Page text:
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Seventh annual Sombrero Walk places emphasis on healthy lifestyles

Jun 18, 2018 03:51PM ● Published by Julie Slama

Families participated in the seventh annual Sombrero Walk, a summer kick-off for healthy lifestyles. (Julie Slama/City Journals)

By Julie Slama | julie@mycityjournals.com

Griselda Hernandez has two children attending schools in Midvale and knows it’s important to keep them active this summer. 

“My son plays soccer, and my daughter is always active,” said the mom that participates in Zumba. “It’s important to be healthy.” 

That is part of the reason Hernandez took part in the annual Sombrero Walk, where about 40 participants — parents and young kids — recently walked from Midvale Elementary to Copperview Elementary and back. 

“It’s a great way to meet new people and be involved in some amazing activities with the schools,” she said. 

The walk, which included participants from East Midvale, Midvale, Sandy and Copperview Family Learning Centers, also featured Renato Olmedo, the community affairs representative from the Mexican consultant who spoke to the crowd about the importance of healthy choices. 

“Education is important, and so is your health,” he said. “A lot of our food gives us really high blood pressure as we use a lot of salt and sugar. We need to change the way we cook, and we need to encourage our community to get out and exercise. Go outside. Go hiking. We’re only 20 minutes away from the mountains. Or go ride a bike — always with your helmet — and encourage your kids to get off Nintendo, websites and YouTube.”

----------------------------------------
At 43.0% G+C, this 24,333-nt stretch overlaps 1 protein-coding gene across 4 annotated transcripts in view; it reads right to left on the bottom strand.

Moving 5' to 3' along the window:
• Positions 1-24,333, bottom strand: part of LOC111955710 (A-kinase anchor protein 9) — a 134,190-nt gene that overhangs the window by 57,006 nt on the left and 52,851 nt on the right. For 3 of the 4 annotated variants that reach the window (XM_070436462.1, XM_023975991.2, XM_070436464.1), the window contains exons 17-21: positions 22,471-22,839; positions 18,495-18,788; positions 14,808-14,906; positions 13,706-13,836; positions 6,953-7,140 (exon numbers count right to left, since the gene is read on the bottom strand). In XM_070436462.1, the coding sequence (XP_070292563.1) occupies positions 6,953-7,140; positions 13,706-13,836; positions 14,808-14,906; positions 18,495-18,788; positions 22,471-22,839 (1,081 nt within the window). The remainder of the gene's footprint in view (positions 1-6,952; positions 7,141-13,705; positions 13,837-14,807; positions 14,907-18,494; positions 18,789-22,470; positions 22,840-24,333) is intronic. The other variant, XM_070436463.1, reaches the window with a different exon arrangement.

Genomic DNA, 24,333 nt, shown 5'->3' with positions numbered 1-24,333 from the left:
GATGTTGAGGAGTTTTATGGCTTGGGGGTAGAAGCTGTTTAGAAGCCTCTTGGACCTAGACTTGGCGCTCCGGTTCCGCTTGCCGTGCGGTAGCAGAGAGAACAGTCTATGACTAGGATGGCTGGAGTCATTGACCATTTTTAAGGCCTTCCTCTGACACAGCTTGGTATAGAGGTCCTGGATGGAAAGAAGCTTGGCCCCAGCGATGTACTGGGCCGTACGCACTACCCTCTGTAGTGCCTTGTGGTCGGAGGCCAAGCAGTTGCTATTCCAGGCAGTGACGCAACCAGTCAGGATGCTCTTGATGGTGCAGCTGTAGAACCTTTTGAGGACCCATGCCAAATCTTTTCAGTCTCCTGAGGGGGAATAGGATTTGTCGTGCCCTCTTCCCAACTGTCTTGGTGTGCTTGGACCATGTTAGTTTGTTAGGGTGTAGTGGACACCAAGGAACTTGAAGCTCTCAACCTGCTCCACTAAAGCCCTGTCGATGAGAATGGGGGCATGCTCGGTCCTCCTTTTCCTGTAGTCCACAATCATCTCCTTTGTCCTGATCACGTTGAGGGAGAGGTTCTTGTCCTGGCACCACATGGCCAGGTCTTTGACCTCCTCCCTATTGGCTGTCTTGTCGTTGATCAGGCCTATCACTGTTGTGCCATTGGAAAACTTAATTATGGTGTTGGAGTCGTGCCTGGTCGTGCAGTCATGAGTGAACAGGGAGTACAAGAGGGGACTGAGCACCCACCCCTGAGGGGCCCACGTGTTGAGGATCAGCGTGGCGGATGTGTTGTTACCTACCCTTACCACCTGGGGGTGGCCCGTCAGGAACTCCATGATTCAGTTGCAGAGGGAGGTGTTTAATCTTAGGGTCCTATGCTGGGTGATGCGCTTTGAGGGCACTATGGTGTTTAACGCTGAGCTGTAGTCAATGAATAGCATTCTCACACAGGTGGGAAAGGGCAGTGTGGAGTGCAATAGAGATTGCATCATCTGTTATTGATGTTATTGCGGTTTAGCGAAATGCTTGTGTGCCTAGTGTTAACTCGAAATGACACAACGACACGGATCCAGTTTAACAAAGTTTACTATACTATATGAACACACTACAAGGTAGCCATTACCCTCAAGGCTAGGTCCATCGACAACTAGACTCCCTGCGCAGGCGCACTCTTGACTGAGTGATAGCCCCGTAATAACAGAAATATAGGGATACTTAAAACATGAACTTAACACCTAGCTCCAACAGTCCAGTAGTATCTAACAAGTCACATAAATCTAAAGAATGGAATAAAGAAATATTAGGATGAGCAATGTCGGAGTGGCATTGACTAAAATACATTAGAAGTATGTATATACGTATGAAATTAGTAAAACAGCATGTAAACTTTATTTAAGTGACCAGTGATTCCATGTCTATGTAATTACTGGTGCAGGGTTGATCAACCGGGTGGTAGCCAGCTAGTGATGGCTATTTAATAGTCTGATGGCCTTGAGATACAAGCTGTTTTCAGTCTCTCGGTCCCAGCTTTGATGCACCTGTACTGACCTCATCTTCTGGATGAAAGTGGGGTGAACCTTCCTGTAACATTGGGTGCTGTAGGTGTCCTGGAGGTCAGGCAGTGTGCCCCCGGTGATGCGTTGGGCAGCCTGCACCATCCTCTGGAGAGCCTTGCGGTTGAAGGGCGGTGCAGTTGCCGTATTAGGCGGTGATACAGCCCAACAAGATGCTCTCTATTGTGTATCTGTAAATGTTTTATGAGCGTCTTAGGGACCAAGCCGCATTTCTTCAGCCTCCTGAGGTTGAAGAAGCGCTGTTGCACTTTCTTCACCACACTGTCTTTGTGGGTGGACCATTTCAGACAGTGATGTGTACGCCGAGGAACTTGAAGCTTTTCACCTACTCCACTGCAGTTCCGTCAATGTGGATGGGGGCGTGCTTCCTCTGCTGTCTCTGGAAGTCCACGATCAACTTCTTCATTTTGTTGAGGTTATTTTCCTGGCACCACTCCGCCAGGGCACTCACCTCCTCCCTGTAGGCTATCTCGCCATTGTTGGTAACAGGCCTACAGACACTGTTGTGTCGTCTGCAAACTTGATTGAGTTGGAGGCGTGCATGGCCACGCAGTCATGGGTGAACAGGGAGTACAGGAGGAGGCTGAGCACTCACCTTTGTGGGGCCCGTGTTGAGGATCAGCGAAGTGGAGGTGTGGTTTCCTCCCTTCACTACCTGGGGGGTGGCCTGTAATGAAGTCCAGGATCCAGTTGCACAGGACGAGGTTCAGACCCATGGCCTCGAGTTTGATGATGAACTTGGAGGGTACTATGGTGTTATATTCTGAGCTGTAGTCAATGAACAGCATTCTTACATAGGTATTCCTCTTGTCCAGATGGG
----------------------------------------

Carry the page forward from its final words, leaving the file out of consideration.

Family Learning Center Specialist Mirna Lundquist, who organized the walk, said she encourages her kids to walk five times around the block or shoot 50 baskets or goals every day. 

“We want to just get everyone to be exercising this summer and be active,” she said, adding that it is called a Sombrero Walk as to stress the importance of wearing hats with the summer sun. “Everyone is wearing a hat, as too much sun isn’t healthy.” 

Olmedo also stressed the importance of sunscreen, drinking water instead of soda and the need for health insurance. 

“It’s part of our outreach so people know the opportunities there are in our community and can get the help they need for health and education,” he said, adding that with language and cultural barriers it’s good that this event engages and educates the community. 

He said Ventanilla de Salud is a health outreach for anyone, which is available at the consultant’s office, 660 South 200 East, near the downtown Salt Lake City library. 

Copperview Community School Facilitator Jenna Landward also said nearby Copperview Recreation Center has several summer activities for families offers financial scholarships as well as have a medical clinic and food bank for the community. 

The Family Learning Centers offer free community classes in English, computers, financial literacy, citizenship, healthy relationships, ukulele and other subjects.

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